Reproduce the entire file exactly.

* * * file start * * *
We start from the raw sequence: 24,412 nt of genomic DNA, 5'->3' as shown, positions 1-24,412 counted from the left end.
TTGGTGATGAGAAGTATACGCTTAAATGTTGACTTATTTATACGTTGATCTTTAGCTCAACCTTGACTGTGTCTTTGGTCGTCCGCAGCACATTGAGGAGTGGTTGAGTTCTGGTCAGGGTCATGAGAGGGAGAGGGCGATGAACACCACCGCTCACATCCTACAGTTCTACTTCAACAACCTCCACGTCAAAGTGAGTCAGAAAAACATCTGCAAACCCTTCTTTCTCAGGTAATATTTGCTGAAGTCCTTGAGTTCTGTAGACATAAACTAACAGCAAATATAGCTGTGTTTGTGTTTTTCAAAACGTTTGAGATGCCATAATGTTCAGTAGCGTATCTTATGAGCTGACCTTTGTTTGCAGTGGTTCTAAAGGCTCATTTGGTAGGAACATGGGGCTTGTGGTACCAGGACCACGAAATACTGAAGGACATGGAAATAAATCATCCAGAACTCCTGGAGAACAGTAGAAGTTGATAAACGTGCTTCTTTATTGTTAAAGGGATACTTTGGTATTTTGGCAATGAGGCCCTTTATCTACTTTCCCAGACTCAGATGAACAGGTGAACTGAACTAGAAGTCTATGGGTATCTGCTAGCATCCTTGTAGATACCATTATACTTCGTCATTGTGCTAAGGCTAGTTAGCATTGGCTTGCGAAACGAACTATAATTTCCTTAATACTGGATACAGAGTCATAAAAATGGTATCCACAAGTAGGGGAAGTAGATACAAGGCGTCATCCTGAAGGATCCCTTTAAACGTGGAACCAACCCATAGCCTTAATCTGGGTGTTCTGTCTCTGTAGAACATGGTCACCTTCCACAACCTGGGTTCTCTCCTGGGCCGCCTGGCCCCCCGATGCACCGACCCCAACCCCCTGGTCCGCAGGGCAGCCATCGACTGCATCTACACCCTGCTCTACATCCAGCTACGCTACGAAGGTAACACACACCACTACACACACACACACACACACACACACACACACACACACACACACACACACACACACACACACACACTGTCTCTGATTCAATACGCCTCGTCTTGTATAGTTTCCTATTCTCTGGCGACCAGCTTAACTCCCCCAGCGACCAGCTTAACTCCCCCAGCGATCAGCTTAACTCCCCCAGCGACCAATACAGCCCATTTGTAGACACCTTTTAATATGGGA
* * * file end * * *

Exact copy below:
We start from the raw sequence: 24,412 nt of genomic DNA, 5'->3' as shown, positions 1-24,412 counted from the left end.
TTGGTGATGAGAAGTATACGCTTAAATGTTGACTTATTTATACGTTGATCTTTAGCTCAACCTTGACTGTGTCTTTGGTCGTCCGCAGCACATTGAGGAGTGGTTGAGTTCTGGTCAGGGTCATGAGAGGGAGAGGGCGATGAACACCACCGCTCACATCCTACAGTTCTACTTCAACAACCTCCACGTCAAAGTGAGTCAGAAAAACATCTGCAAACCCTTCTTTCTCAGGTAATATTTGCTGAAGTCCTTGAGTTCTGTAGACATAAACTAACAGCAAATATAGCTGTGTTTGTGTTTTTCAAAACGTTTGAGATGCCATAATGTTCAGTAGCGTATCTTATGAGCTGACCTTTGTTTGCAGTGGTTCTAAAGGCTCATTTGGTAGGAACATGGGGCTTGTGGTACCAGGACCACGAAATACTGAAGGACATGGAAATAAATCATCCAGAACTCCTGGAGAACAGTAGAAGTTGATAAACGTGCTTCTTTATTGTTAAAGGGATACTTTGGTATTTTGGCAATGAGGCCCTTTATCTACTTTCCCAGACTCAGATGAACAGGTGAACTGAACTAGAAGTCTATGGGTATCTGCTAGCATCCTTGTAGATACCATTATACTTCGTCATTGTGCTAAGGCTAGTTAGCATTGGCTTGCGAAACGAACTATAATTTCCTTAATACTGGATACAGAGTCATAAAAATGGTATCCACAAGTAGGGGAAGTAGATACAAGGCGTCATCCTGAAGGATCCCTTTAAACGTGGAACCAACCCATAGCCTTAATCTGGGTGTTCTGTCTCTGTAGAACATGGTCACCTTCCACAACCTGGGTTCTCTCCTGGGCCGCCTGGCCCCCCGATGCACCGACCCCAACCCCCTGGTCCGCAGGGCAGCCATCGACTGCATCTACACCCTGCTCTACATCCAGCTACGCTACGAAGGTAACACACACCACTACACACACACACACACACACACACACACACACACACACACACACACACACACACACACACACACACTGTCTCTGATTCAATACGCCTCGTCTTGTATAGTTTCCTATTCTCTGGCGACCAGCTTAACTCCCCCAGCGACCAGCTTAACTCCCCCAGCGATCAGCTTAACTCCCCCAGCGACCAATACAGCCCATTTGTAGACACCTTTTAATATGGGA